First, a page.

John Landgraf Eyes FX Growth in Variety, Late-Night, Docs, Other Programming Arenas

"I don't want more to be everything. I don't want to take over the world."
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John Landgraf

John Landgraf typically spends his semi-annual visit with TV reporters poring over some of the more astonishing statistics about the unrelenting surge in programming — but, on Friday morning, he was primarily focused on ways he planned to grow his own network.

On the very Television Critics Association's press tour stage where he once unofficially coined the term "Peak TV," the FX Networks and FX Productions CEO casually detailed a desire to grow his own network much in the same ways HBO and Netflix have boosted their platforms. "I'm excited about variety, comedy specials, late-night and all the genres of documentary," he said. "I believe application of FX brand sensibilities for all those."

His announcement of the move comes as TV Academy members mull 50 nominations for FX projects. And while Landgraf expressed his pleasure with those accolades, particular for comedy favorite Atlanta, he noted that the growing margin of Emmy wealth between his network and HBO and Netflix has more to do with quantity than quality. Landgraf pointed out that the 10 FX programs nominated are spread across the three arenas of drama, comedy and limited series. 

"We're going to have to produce programming in additional categories." he said. "We're excited about making our own contributions in these genres."

Boosting offerings comes as FX continues to invest in its own streaming platform and, pending regularity approval, waits to see how it will fit in the Walt Disney Company. Landgraf appeared hopeful that the new push would be in line with his new parent company. "I can't say it's related to the Disney acquisition," he added, "because they don't own us yet and I don't have any marching orders."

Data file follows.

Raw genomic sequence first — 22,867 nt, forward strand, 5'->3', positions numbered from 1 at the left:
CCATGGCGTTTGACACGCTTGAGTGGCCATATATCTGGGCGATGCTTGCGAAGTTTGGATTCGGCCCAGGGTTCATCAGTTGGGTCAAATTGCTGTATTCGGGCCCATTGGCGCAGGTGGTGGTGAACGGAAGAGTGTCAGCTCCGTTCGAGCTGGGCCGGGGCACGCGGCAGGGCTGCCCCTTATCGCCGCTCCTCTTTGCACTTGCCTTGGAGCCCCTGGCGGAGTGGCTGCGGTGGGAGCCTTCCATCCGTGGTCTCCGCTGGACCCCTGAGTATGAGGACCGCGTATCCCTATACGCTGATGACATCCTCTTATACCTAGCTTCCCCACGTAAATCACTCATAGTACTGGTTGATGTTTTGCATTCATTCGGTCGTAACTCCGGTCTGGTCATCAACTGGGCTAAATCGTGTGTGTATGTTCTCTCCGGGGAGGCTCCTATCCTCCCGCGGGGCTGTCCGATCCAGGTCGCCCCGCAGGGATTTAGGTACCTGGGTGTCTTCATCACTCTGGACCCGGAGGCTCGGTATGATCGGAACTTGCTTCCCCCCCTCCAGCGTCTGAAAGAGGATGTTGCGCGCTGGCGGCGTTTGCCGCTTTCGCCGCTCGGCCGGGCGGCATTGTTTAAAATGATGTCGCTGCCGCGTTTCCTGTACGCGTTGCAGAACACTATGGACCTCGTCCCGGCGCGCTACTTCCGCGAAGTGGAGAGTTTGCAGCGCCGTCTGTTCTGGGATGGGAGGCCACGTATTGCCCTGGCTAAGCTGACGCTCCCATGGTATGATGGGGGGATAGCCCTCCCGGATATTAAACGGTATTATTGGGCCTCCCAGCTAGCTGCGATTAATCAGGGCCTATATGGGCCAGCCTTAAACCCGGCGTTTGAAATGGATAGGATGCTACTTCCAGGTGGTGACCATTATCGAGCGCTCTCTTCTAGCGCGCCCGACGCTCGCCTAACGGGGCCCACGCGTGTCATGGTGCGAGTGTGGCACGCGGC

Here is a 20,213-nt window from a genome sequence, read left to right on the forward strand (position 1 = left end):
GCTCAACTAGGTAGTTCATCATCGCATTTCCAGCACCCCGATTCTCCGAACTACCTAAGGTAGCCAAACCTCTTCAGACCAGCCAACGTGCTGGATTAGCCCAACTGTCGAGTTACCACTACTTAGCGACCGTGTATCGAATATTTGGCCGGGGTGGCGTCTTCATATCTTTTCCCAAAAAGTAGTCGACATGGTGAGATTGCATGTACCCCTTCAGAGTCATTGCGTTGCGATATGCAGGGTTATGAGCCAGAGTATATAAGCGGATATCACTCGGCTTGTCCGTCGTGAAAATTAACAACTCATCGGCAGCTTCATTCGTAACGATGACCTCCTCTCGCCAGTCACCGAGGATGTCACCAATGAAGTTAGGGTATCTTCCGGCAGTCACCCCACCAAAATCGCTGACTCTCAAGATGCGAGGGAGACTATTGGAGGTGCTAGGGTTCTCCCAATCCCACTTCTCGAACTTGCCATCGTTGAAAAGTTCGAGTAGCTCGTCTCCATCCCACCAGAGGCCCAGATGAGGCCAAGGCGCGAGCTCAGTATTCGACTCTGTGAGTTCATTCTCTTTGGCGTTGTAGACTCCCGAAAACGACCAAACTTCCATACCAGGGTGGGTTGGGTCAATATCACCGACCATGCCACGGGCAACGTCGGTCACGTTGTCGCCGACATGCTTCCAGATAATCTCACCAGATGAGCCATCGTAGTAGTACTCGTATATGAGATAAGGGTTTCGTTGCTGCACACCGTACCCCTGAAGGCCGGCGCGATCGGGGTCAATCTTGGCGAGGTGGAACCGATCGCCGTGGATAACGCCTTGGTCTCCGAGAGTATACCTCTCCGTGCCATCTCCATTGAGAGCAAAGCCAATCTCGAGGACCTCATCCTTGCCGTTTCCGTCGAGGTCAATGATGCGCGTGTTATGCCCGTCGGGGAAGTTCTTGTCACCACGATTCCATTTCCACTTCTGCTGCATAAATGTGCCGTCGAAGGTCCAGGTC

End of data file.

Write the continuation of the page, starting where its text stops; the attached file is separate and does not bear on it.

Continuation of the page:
Another recent merger, AT&T's absorption of Time-Warner's various properties, has seen FX competitor HBO also announce an effort to grow its output to compete with Netflix. Whether the pay cabler can do that without losing its prestige programming identity has been among the bigger industry conversations of the summer. Landgraf balked at growing in any way resembling Netflix.

"You can't get infinitely bigger without diffusing the brand," he said. "[Netflix's] business model is to be all things to all people. In the context of that, they're making HBO and FX programming but all other kinds too. I don't see that as our goal."

In other words, don't expect to see an FX take on The Bachelor or The Amazing Race. But do plan to see orders similar to The Weekly. The network's upcoming docuseries collaboration with The New York Times, based on the newspaper's popular podcast of the same name, was brought up multiple times.

Also stressed at the morning gathering was FX's continued push for representation on and behind the camera. Landgraf offered up promising statistics on directors (now just 51 percent white men for 2018), performers (36 percent non-white) and writers (31 percent women). One area where they are still considerably lacking, however, is among top-tier writers. Those at the "showrunner" level and just below are still primarily male and white.

But it was volume where Landraf again landed before wrapping up his session. The executive, bemoaning the saturation of narrative content, pointed to a recent Guardian article that he said summarized his concerns.

"I don't want more to be everything," Landgraf cautioned. "I don't want to take over the world."